The Bane of the Middle Class
Romney is not reaching out to defend the good citizens of America as he claims; as much as some would like to believe, he is no superhero to the middle class.
Laura Baxley of Examiner.com recently highlighted the glaring parallels between conservative politics and one of this summer’s box office hits, “The Dark Knight Rises”. Although Baxley’s article ends on a positive note, her interpretation of the film is hinged on the ubiquitous theme of class warfare that is overt even to the untrained average moviegoer’s eye.
Off screen, in the real world, while conservatives would like to cast Mitt Romney as the superhero for America, sidekick Paul Ryan has already been thwarted, caught in a heap of lies and misrepresentations ranging from marathon time to allegations against President Obama’s involvement with the GM plant in Janesville to general murkiness in reporting his finances. Yet, like the film, another falsehood perpetuated by these would-be heroes and their right-wing gang is that liberals are indeed assaulting the free world by means of class warfare due to their insistence on holding the wealthy responsible for their fair share of tax burden.
But asking the rich to make proportionally fair contributions is not class warfare. Class warfare is not being waged by the middle class; it is generated from the top-down, like right-wing trickle down economics. As the wealthy continue to amass even greater wealth and simultaneously further disregard the welfare of society as a whole, the gap between the poor and the rich grows increasingly wider.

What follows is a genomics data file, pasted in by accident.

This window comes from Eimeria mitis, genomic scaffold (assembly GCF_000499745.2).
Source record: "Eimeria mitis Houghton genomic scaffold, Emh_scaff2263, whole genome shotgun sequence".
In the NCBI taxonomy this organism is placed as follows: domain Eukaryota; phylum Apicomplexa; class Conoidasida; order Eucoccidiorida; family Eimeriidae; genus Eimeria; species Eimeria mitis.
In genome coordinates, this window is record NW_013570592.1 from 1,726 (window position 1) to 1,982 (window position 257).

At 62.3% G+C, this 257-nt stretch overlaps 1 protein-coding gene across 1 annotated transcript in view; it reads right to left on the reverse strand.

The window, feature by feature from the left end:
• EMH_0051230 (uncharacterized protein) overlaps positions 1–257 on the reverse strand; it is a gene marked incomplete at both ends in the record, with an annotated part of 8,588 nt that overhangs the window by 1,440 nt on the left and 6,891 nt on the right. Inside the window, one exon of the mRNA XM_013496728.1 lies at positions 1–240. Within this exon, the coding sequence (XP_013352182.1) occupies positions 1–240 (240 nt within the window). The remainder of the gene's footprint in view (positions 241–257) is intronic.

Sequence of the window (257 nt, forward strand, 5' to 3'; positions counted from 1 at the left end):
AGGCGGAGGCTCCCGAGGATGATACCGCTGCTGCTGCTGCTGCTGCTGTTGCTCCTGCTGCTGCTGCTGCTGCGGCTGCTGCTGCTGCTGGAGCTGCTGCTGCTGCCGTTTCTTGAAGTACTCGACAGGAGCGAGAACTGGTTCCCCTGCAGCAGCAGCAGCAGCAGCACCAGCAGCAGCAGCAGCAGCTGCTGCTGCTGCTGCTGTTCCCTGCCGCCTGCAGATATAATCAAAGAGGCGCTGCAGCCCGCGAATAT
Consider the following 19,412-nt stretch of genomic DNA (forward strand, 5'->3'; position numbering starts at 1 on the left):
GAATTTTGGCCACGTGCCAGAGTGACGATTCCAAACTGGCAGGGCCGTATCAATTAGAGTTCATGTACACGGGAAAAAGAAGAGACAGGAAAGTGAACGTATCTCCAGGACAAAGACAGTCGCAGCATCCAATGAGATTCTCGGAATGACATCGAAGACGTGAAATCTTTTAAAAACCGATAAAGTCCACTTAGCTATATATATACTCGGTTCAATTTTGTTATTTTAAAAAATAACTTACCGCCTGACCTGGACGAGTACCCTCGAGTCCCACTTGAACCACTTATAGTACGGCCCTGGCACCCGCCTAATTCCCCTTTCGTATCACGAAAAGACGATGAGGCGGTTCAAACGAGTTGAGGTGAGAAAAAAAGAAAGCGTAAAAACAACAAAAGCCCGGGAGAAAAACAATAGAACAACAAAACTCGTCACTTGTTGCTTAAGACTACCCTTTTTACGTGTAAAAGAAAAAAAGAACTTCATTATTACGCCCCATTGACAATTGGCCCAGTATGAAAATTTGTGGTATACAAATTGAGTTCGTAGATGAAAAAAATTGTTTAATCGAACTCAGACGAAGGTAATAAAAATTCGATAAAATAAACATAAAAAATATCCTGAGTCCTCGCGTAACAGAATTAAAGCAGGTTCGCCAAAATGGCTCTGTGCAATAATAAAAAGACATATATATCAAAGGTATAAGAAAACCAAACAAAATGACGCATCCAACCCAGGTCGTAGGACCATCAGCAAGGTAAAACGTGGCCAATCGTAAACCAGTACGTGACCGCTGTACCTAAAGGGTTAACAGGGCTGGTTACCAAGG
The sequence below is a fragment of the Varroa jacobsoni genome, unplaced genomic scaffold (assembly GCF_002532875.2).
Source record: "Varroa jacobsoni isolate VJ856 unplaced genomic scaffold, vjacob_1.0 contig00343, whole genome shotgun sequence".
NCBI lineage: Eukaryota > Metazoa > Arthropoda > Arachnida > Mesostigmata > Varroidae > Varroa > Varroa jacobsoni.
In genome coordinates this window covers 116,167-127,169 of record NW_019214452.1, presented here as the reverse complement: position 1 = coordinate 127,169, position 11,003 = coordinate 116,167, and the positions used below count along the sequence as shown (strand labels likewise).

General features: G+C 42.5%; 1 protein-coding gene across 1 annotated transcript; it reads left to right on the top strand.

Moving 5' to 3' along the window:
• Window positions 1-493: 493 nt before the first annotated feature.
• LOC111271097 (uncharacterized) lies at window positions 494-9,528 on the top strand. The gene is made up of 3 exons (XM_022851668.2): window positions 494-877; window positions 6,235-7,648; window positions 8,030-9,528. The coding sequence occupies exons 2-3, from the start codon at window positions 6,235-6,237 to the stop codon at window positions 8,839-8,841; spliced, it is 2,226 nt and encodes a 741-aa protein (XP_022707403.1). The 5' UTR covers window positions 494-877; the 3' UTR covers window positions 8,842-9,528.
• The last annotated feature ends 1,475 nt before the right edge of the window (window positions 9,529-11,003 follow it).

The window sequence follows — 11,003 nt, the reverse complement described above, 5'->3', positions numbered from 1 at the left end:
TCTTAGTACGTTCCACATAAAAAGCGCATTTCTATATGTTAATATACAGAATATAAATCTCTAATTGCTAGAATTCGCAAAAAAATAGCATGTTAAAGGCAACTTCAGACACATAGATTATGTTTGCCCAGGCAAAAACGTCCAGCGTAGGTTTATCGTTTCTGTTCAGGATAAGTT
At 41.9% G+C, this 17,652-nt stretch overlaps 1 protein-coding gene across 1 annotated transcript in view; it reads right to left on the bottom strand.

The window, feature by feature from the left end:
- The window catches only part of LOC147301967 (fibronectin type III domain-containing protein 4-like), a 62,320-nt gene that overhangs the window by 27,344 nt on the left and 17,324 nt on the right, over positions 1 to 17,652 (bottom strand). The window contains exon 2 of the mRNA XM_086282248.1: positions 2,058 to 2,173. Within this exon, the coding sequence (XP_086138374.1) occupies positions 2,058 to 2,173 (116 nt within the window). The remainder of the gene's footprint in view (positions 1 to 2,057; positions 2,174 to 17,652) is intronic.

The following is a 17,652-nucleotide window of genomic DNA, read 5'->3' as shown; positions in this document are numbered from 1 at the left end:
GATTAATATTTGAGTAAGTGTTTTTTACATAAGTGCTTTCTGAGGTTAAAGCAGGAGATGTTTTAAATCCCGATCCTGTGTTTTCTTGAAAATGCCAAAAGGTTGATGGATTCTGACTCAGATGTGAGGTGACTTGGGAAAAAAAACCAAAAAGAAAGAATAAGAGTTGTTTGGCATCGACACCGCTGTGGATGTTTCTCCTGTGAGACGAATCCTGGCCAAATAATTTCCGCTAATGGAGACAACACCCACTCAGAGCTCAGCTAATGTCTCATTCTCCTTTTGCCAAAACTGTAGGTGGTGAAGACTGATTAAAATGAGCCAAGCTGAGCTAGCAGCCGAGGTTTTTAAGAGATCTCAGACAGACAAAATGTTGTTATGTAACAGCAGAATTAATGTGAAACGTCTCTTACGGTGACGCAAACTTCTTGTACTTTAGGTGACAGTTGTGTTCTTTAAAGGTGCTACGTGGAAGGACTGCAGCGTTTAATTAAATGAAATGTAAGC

No one could have foreseen the accruement of such wealth amongst individuals and corporations in America today, “nor could they have understood the extent to which money could and would elevate men without honor to great wealth and influence.”
The irony is, conservatives and the corporate elite alike haven’t caught on that progressives are not the enemy: “By 2008 the income of the wealthiest had declined during the economic disaster caused by the policies of the political ideologues whom they support, the Republicans.”
Corporate elite neglect to change their behavior or attitudes about middle-class issues because they are reassured that their colossal wealth will insulate them until any economic recessions recover. Unfortunately, the right wing is perpetuating a fiction not so far removed from the implicit story line of the fabled Batman. It is evident in the rhetoric they employ in daily discourse. On Labor Day, a day “dedicated to the social and economic achievements of American workers”, House Majority Leader Eric Cantor (R-VA) tried to rewrite the principles of the holiday by commemorating management and CEOs by tweeting, “Today, we celebrate those who have taken a risk, worked hard, built a business and earned their own success”.
While Romney undeniably shares Batman’s obscene wealth, one thing lacking on the right is sound economic know-how.
Corruption will infect American government and political virtue will fall by the wayside as long as the wealthy invest fortunes to avoid paying their share of taxes, corporations pay little to no tax on huge profits and in return receive huge tax returns; as long as millionaire politicians grow wealthy on the middle class dollar, but betray the people’s interests to serve those whose bank accounts cater to their personal ambitions. Romney is not reaching out to defend the good citizens of America as he claims; as much as some would like to believe, he is no superhero to the middle class.